New Screen Recommendations For Kids Are Here And We Are All WAY Over

kid-on-phone
Halfpoint / Getty and Scary Momy

How much screen time is actually OK for kids? The WHO just weighed in

There’s been a ton of debate and research about how screen time affects kids, and how much of it is appropriate for them to have at different ages. Different studies came to different conclusions, but they pretty much all had one thing in common: They found that significant time in front of a screen can hurt a kid’s development. Now, the World Health Organization is getting involved. and their recommendations, including no screen time at all for kids under a certain age, are pretty strict.

The organization just released the new guidelines about how much screen time kids should actually be allowed to have at different ages, and it might mean some serious battles between parents and kids over tablets and smartphones.

According to WHO, children under a year old should get no screen time. That’s right — none. Kids that young are in a state of extremely rapid development, and screens can be so disruptive to that, they need to be removed from the equation altogether, WHO said. They also suggest very rare screen time for the second year of a child’s life.

For kids ages two to four, up to an hour a day is probably OK, but no more than that. Whether the screens in question are for entertainment, education or simply to distract kids while their parents are busy or taking a break, the reason doesn’t matter. Screens get in the way of kids’ development, and they need to be extremely limited for the youngest kiddos.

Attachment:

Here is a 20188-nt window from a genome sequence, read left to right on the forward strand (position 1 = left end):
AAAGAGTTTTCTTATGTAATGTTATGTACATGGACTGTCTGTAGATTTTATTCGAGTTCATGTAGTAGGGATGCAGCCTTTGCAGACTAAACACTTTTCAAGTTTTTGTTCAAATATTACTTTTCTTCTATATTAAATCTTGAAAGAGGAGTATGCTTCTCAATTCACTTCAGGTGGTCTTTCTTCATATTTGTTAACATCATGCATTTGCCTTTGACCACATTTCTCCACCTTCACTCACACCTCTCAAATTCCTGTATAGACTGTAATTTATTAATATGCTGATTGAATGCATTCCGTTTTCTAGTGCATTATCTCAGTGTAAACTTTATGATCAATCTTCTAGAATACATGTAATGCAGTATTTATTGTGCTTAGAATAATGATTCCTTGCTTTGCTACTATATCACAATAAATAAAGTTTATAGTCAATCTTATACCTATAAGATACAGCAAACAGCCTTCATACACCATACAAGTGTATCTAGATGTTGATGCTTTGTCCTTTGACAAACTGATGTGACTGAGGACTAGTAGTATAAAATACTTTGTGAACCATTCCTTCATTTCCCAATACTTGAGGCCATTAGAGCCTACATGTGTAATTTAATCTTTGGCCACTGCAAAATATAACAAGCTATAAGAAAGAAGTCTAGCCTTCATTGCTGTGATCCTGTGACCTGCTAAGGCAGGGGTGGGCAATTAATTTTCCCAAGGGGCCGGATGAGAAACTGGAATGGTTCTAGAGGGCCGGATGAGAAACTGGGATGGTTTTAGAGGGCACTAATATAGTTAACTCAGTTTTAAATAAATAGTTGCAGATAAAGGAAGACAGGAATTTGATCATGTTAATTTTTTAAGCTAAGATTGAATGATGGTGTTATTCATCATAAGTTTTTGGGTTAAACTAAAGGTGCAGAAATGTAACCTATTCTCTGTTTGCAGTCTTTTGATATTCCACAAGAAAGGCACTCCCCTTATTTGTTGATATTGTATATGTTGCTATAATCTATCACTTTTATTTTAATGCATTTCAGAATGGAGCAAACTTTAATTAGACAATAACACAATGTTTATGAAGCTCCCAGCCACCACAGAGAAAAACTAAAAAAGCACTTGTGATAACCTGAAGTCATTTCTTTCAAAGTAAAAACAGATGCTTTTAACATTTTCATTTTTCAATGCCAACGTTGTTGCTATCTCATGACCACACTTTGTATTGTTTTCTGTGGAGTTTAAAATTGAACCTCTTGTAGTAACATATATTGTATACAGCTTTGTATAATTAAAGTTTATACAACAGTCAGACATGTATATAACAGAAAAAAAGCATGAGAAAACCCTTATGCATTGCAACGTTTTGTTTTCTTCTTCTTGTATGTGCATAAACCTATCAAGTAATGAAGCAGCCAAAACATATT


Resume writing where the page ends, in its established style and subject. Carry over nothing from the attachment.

HO Director-General Tedros Adhanom Ghebreyesus said this is largely because kids that young need to put a lot of time and work into developing their language and social skills, and screens directly interfere with the activities they need to do to grow those skills: interacting with people. “Achieving health for all means doing what is best for health right from the beginning of people’s lives,” a WHO statement reads. “Early childhood is a period of rapid development and a time when family lifestyle patterns can be adapted to boost health gains.”

WHO is the public health agency of the United Nations, so these recommendations have real clout. But they also echo past recommendations that have come from experts who have studied the effects of screen time on kids of all ages.

Like in a study out of the University of Colorado, Boulder, which found that kids who use screens before bedtime get less sleep and poorer quality sleep, which in turn has a negative effect on their ability to learn and grow as quickly as they should.

Another study, presented at the 2017 Pediatric Academic Societies Meeting, found a link between speech delays in kids under two and the amount of time those kids spent in front of screens. Those researchers concluded that screen time played a role in the kids’ delayed speech skills.

Yet another study, this time from the University of Calgary in Alberta, Canada, found that in kids ages 2-5, spending a lot of time consuming media on screens delayed overall development in several areas, including speech, social, emotional and fine motor skills.

Ultimately, it’s up to parents how much time their kids will spend in front of screens, and we simply can’t deny that sometimes the easiest option is to hand off a phone or tablet with a kid-appropriate video queued up. But the science is getting pretty clear that too much screens can hurt kids, and while no one is looking forward to fighting with toddlers over iPads, it may be for the best.